A hog-tie is used in tie-down or calf-roping rodeo events. In such an event, a cowboy on horseback pursues and ropes a calf. The cowboy dismounts and flanks the calf, putting it on its side on the ground. The cowboy then secures together three of the calf’s legs with a rope, using a half-hitch knot. The securing of the legs is called a hog-tie. This timed event is featured in rodeos, and its history can be traced back to working ranches where cowboys had to catch and immobilize calves for branding or medical treatment.
Rope the calf from horseback. securing the rope to your saddle horn.
Dismount and sprint towars the calf while holding the pigging string in your teeth to keep your hands free. A pigging string is a short, looped rope used especially for tying the calf’s feet.
Throw the calf to the ground by placing your knee against its side and using your arms to lift the calf off its feet and push it over on its side. This maneuver is called flanking.
Place your knee on the calf’s side, securing the calf on the ground using your weight.
Grab the front leg nearest to your body and slip the pigging string loop around the calf’s leg, placing the loop a few inches above the hoof.
Pull the rope to tighten the loop on the leg of the calf.
Collect the calf’s two back legs using your other free arm and pull them up near the front leg that is secured by the pigging string. Hold all three legs as close together as possible.
Grab the tail end of the pigging string and loop the string around all three legs. Continue to loop until the string has circled the legs three times. After the third loop, secure the tail end of the pigging string by pulling it through the center of the loops.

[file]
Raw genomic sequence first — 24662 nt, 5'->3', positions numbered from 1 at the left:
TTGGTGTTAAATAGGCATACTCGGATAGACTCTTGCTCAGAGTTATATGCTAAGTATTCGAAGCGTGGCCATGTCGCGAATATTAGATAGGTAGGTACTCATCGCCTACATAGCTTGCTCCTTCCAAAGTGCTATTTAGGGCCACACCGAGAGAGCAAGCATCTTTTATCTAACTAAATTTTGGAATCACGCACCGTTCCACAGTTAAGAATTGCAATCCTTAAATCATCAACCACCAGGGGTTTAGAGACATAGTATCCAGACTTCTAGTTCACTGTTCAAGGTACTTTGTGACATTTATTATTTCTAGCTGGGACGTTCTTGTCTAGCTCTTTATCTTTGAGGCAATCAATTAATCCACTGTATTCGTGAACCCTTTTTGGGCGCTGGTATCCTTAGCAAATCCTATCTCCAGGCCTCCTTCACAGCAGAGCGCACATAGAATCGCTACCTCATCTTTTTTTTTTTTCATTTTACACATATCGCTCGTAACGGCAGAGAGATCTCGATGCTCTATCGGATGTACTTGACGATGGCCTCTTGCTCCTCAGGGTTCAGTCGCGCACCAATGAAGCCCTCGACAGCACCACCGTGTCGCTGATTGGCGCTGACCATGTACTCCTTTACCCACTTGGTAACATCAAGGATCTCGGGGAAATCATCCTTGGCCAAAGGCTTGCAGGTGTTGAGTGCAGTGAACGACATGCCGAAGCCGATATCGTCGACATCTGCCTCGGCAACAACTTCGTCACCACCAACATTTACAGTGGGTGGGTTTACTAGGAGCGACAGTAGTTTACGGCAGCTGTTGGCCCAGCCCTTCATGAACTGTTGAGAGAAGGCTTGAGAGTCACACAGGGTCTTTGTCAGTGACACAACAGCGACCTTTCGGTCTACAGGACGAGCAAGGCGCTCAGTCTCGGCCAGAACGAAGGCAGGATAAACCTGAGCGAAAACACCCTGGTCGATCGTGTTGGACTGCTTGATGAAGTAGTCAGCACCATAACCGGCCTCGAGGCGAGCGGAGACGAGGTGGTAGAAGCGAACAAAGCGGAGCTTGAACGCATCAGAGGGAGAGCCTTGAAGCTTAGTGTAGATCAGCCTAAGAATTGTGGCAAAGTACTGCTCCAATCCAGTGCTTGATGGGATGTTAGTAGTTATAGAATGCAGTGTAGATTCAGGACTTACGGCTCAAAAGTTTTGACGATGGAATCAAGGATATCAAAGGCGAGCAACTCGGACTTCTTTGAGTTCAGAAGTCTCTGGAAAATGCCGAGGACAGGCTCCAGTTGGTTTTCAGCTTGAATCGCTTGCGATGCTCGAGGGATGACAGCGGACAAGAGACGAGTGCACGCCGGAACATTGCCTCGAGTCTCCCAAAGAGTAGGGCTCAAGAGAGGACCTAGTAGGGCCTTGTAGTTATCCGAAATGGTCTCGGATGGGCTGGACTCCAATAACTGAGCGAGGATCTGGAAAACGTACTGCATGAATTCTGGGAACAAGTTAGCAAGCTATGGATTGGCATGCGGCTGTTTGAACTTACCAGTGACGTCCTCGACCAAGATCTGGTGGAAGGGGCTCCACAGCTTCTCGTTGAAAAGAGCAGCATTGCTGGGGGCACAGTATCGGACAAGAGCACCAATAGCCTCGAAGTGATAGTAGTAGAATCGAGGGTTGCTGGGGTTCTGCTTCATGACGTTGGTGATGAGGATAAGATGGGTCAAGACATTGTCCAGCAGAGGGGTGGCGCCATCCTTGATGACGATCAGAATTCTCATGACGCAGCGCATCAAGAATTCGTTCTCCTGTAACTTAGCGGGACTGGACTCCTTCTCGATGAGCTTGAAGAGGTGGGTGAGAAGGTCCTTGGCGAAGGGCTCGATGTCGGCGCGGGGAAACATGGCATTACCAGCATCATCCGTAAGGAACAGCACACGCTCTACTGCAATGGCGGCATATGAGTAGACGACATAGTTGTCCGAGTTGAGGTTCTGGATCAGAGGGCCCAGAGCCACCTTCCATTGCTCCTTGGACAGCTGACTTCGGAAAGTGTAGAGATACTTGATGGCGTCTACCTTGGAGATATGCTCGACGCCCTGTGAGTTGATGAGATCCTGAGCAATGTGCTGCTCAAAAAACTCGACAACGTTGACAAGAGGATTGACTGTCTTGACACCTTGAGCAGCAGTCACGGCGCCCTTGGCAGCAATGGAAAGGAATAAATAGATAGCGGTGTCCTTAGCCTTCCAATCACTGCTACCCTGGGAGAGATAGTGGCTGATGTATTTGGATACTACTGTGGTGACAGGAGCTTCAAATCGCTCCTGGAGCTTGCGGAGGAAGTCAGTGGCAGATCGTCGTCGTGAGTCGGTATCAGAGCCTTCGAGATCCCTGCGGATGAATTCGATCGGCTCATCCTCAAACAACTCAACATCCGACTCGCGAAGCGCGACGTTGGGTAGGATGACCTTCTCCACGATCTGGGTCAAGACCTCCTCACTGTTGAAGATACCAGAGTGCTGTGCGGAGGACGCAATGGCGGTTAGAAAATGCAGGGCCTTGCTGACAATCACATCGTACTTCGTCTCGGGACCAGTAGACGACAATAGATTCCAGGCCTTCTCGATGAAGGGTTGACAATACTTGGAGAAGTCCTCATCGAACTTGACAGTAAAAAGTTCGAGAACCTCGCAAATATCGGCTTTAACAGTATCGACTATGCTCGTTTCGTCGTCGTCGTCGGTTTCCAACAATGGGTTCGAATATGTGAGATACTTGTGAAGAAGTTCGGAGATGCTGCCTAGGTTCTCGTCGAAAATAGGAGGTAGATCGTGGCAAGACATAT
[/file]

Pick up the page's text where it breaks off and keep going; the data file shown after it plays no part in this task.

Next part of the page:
Pull the tail end of the string tightly to cinch the legs together and secure the knot, completing the hog-tie. Securing the rope prevents the calf from being able to kick free.
Successful hog-tying depends greatly on the teamwork between the cowboy and horse. Once the calf has been roped and the cowboy dismounts, the horse must continue to move backward to keep the rope from becoming slack without pulling the calf off its feet.
Hog-ties are also known as “hooeys” in the rodeo circuit.
Hog-tying should be completed as quickly as possible to limit the amount of stress placed on the calf.
Allison Travis has worked in the association management industry for 10 years with a focus on desktop publishing for associations. She has contributed to the "Quality Assurance Journal," "Quality Matters" Newsletter and numerous other association industry publications. Travis graduated from the University of Virginia with a B.A. in English.